- Question from Sydney Gal: Would becoming a part of a support group and joining others that are recovering be a good step in combating fatigue?
- Answers - Lillian Nail One of the strengths of a support group is that it helps you understand that you are not alone in the experience of fatigue and you can get advice from other people who have been there in dealing with health care providers, friends, family members, employers and co-workers. We have found that people tell us that the experience of the support group isn't something that changes the sensation of fatigue but it changes their feeling that they are alone in the experience and it helps them to think of practical things to say when family members ask if they are still tired or co-workers who think that the fatigue ends when the treatment ends. And the support groups may also be very useful in helping people identify things that they can do to help other women with breast cancer understand the experience and develop effective strategies for dealing with it.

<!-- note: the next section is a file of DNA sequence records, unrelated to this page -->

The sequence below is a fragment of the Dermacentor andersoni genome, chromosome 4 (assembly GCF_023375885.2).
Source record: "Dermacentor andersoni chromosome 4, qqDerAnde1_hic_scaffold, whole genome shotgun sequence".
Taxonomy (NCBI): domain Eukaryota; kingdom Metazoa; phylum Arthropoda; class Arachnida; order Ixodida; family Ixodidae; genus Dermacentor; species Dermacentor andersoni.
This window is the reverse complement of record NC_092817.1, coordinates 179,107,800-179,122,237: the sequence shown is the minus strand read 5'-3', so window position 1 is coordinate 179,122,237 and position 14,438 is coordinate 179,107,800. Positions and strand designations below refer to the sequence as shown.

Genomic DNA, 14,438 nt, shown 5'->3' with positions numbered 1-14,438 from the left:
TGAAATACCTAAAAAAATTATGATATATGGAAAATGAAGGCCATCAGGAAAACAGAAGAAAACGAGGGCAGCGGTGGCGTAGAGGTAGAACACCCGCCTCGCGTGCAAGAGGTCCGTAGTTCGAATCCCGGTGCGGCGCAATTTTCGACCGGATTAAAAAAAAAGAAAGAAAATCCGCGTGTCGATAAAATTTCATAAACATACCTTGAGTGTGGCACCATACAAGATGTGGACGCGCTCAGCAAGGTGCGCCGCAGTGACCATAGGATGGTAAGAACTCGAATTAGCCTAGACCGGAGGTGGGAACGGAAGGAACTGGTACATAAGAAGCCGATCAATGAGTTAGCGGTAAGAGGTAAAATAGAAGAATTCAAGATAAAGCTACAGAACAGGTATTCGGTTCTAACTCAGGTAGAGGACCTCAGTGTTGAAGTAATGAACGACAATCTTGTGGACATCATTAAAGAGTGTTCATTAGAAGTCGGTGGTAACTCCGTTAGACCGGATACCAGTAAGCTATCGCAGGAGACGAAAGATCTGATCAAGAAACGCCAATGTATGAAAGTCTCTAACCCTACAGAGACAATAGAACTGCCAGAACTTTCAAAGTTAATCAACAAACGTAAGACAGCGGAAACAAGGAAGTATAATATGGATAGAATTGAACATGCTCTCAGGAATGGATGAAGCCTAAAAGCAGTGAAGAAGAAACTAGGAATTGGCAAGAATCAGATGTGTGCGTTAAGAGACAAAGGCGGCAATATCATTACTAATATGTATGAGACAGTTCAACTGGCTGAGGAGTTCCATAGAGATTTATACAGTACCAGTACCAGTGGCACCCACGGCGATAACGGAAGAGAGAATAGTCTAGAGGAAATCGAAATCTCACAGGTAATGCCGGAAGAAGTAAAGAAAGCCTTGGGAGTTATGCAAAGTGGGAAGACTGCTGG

The Ask-the-Expert Online Conference called Ease Fatigue, Boost Energy featured Lillian Nail, Ph.D., R.N., Russel Portenoy, M.D., and Marisa Weiss, M.D. answering your questions about ways to manage fatigue and increase energy levels.
Editor's Note: This conference took place in March 2001.
The materials presented in these conferences do not necessarily reflect the views of Breastcancer.org. A qualified healthcare professional should be consulted before using any therapeutic product or regimen discussed. All readers should verify all information and data before employing any therapies described here.
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